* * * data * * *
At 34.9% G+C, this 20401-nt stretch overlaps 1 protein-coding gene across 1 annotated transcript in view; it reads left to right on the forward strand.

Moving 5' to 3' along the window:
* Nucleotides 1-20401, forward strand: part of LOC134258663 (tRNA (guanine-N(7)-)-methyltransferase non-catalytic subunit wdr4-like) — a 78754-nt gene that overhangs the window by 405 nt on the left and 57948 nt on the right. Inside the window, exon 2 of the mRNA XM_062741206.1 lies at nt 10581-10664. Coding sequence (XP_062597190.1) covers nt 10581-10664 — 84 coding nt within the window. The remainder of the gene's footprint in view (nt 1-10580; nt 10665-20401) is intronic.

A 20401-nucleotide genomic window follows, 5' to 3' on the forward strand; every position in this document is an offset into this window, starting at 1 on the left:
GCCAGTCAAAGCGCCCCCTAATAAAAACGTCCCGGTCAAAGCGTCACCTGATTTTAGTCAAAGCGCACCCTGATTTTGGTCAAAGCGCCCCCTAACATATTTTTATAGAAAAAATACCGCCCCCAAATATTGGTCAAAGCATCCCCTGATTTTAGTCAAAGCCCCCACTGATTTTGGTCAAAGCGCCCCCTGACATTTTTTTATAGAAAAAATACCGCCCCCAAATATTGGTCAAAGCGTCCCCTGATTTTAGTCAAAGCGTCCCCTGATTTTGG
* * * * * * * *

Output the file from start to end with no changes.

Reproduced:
At 34.9% G+C, this 20401-nt stretch overlaps 1 protein-coding gene across 1 annotated transcript in view; it reads left to right on the forward strand.

Moving 5' to 3' along the window:
* Nucleotides 1-20401, forward strand: part of LOC134258663 (tRNA (guanine-N(7)-)-methyltransferase non-catalytic subunit wdr4-like) — a 78754-nt gene that overhangs the window by 405 nt on the left and 57948 nt on the right. Inside the window, exon 2 of the mRNA XM_062741206.1 lies at nt 10581-10664. Coding sequence (XP_062597190.1) covers nt 10581-10664 — 84 coding nt within the window. The remainder of the gene's footprint in view (nt 1-10580; nt 10665-20401) is intronic.

A 20401-nucleotide genomic window follows, 5' to 3' on the forward strand; every position in this document is an offset into this window, starting at 1 on the left:
GCCAGTCAAAGCGCCCCCTAATAAAAACGTCCCGGTCAAAGCGTCACCTGATTTTAGTCAAAGCGCACCCTGATTTTGGTCAAAGCGCCCCCTAACATATTTTTATAGAAAAAATACCGCCCCCAAATATTGGTCAAAGCATCCCCTGATTTTAGTCAAAGCCCCCACTGATTTTGGTCAAAGCGCCCCCTGACATTTTTTTATAGAAAAAATACCGCCCCCAAATATTGGTCAAAGCGTCCCCTGATTTTAGTCAAAGCGTCCCCTGATTTTGG